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Corinthians close in on Libertadores dream

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Tim Vickery | 10:15 UK time, Monday, 25 June 2012

Some 20 years ago, Corinthians director Luis Paulo Rosenberg made a promise to himself. He said, "[When we win the Copa Libertadores] I want to buy a bottle of cachaca (the local moonshine), drink it all myself and sleep in the gutter, drunk."

He has never been closer to buying that bottle. In the 53rd version of the South America's Champions League, the Brazilian giants have made it through to the final at last. They are two games away from lifting the trophy - the final is played on a home and away basis with the first match on 27 June and the return leg on 4 July.

But their Argentine opponents are rich in tradition. A Boca Juniors director given to celebrating Libertadores triumphs the Rosenberg way would surely have succumbed to cirrhosis of the liver. The Argentine club have six wins to their name, four of them this century.

Boca are defined by their success in the competition, Corinthians have been marked by its absence, especially as all their local rivals have won it.

Corinthians celebrate their semi-final victory in the Copa Libertadores.

Corinthians are hoping to celebrate after the Copa Libertadores final. Photo - Getty images

That aside, there are striking similarities between the two clubs. Both are true giants. Corinthians are the most popular team in Sao Paulo, as are Boca in Buenos Aires. Both are products of the mass Italian immigration pouring into the rapidly urbanising cities of South America's southern cone in the late nineteenth and early twentieth centuries. Both cultivate a working class ethic of sweat and sacrifice.

Comparisons also come easily when discussing their current sides. Both have a safety first, 'keep a clean sheet' mentality.

With age and injuries undermining Portuguese international centre forward Liedson, Corinthians have been taking the field without a recognised player in that role. Coach Tite's formation could probably best be described as 4-2-4-0. Nominally the strikers, Jorge Henrique and Emerson are thrown wide, and track back the forward runs of the opposing full backs. There are two attacking midfielders, the languid and intelligent Danilo, and the busier Alex. Behind them Ralf protects the back four, while Paulinho both defends and bursts forward to join the attack.

The strength in numbers of this midfield block makes Corinthians very hard to play through. In the 12 games of this campaign they have conceded just three goals.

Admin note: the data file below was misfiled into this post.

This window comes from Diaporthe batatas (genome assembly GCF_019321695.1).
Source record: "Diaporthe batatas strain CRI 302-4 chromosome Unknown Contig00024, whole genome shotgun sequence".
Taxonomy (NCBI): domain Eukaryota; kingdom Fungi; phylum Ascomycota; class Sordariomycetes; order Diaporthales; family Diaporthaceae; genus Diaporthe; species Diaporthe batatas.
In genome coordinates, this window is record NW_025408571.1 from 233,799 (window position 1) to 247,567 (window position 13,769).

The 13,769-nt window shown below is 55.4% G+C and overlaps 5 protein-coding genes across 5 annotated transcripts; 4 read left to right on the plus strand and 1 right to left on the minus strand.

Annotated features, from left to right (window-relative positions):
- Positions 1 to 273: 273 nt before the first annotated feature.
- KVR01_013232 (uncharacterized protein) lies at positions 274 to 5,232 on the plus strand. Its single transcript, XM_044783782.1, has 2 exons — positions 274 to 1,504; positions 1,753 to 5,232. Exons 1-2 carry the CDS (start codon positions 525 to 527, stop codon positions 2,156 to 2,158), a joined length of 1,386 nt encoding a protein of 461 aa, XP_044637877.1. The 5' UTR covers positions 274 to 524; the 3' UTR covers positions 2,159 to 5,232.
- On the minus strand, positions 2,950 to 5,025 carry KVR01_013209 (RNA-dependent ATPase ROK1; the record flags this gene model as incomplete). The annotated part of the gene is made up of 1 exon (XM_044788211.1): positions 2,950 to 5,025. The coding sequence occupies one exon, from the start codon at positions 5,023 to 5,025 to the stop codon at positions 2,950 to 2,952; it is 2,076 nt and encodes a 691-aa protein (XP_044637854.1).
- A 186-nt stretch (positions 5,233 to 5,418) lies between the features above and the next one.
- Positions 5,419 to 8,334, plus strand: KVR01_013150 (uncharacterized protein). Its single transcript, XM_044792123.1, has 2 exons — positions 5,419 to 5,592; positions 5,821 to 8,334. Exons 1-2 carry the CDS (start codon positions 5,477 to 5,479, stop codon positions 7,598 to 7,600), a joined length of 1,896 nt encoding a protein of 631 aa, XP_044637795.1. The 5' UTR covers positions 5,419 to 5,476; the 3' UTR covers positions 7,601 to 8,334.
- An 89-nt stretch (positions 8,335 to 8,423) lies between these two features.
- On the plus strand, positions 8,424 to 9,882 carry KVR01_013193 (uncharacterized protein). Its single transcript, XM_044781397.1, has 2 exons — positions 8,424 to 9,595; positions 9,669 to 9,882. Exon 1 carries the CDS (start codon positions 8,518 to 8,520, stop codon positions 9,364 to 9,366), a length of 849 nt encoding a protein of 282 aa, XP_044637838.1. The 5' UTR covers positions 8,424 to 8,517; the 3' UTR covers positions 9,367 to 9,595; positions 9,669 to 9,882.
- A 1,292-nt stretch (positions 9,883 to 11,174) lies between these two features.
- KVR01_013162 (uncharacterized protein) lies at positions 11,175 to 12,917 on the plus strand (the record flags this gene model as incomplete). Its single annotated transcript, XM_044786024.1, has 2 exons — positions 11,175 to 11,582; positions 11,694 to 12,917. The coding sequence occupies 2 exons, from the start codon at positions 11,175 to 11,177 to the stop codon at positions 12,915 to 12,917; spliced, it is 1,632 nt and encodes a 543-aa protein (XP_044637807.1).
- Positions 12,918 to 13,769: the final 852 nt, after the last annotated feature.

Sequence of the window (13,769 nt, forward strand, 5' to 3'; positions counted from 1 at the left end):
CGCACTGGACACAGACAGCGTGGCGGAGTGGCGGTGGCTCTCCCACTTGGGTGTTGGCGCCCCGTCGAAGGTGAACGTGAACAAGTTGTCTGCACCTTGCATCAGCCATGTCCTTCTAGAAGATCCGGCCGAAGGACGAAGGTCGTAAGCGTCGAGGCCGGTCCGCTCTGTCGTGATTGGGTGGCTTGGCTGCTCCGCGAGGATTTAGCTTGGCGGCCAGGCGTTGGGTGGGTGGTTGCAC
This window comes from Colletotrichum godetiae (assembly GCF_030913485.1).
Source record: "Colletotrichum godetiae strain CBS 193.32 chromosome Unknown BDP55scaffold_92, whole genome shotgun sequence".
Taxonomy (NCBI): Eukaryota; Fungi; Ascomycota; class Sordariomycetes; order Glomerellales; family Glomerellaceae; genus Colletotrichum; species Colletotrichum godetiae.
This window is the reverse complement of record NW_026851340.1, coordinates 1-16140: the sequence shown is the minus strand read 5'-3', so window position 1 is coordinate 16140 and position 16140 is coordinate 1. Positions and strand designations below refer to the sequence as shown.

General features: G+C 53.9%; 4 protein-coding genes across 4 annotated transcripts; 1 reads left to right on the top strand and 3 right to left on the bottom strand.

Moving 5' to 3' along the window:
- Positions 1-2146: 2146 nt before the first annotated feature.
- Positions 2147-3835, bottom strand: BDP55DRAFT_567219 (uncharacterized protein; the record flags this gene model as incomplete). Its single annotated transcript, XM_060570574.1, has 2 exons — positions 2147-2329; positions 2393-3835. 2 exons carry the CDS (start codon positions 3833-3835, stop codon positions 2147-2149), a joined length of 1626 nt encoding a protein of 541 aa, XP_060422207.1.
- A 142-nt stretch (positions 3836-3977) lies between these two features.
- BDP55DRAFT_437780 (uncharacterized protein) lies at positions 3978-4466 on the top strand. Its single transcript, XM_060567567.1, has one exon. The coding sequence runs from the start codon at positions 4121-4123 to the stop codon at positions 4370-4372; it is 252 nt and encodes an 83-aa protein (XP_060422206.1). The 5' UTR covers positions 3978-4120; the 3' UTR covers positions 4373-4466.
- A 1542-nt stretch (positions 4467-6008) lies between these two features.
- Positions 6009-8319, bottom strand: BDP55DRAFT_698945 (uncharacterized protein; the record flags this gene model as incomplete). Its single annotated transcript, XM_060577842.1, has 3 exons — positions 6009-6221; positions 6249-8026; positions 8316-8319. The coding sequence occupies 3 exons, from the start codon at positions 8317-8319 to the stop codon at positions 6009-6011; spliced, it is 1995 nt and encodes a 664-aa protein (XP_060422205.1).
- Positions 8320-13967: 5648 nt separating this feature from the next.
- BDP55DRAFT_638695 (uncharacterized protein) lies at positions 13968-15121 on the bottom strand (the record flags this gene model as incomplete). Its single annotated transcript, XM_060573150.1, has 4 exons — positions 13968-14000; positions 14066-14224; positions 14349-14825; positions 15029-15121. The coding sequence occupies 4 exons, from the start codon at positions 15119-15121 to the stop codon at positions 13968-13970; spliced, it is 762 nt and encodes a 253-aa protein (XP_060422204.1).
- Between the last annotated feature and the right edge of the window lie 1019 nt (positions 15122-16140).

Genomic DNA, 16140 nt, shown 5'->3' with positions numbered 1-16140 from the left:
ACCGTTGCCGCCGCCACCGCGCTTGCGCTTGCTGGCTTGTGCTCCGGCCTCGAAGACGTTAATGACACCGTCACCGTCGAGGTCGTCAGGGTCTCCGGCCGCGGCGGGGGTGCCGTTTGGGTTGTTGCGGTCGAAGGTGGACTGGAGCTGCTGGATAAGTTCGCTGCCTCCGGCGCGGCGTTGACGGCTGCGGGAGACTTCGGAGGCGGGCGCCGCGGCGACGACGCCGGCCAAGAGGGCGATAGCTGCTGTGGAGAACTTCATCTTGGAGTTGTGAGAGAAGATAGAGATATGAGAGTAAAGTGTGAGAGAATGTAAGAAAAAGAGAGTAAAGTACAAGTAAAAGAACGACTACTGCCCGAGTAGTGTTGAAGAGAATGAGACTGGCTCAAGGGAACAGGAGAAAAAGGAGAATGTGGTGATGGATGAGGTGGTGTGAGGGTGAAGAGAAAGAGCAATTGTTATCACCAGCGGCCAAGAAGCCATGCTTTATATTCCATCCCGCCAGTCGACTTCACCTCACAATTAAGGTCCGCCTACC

Boca Juniors also pride themselves on defensive solidity. Things were always going to be interesting when Julio Cesar Falcioni took over as coach at the end of 2010. He was not known for playing with an old style number 10 - and at Boca, veteran playmaker Juan Roman Riquelme is king. Initially there were problems; two strikers plus Riquelme left the side too open. Falcioni's task eased a year ago when lumbering centre forward Martin Palermo retired.

It enabled him to select two mobile strikers, one of whom usually drops behind the line of the ball when the team loses possession. With a narrow midfield trio behind Riquelme, and deep enough to stay close to the defensive line, Boca, too, are hard to play though. They like to form a funnel, forcing the opposition inside where they come up against the Boca centre backs in reduced space. They conceded just six goals winning last year's domestic championship, and have only let in seven during the Libertadores campaign.

Both Boca and Corinthians made disappointing starts to this year's Libertadores against Venezuelan sides. Corinthians needed a 93rd-minute goal to snatch a draw at Deportivo Tachira - who failed to win a game in their group. Zamora did not manage a single goal in their six games, but they held Boca to a draw in a candidate for the worst game of the entire competition.

Tempers in the Boca camp were frayed after such an awful performance, and for a while rumours were flying that Falcioni had resigned. But after a sub-standard start, for one of these two teams the 2012 Libertadores is going to have a happy ending.

In emotional terms, Boca hold the advantage. This is the 13th Brazil v Argentina climax to the Libertadores. The club from Argentina has won nine of them, including the last five. In recent years the Brazilians have had a tendency to lose their heads under the pressure of the final game, especially when the second leg has been in front of their own fans, as is the case this year. Tite will have to work extensively on getting his players in the right frame of mind, especially as Boca are such experienced opponents.

In physical terms, Corinthians come out on top. The Brazilian Championship is only six rounds old, and Tite has been selecting reserve sides, leaving his players fresh for the Libertadores. Boca, meanwhile, have been caught up in the battle for the Argentine title.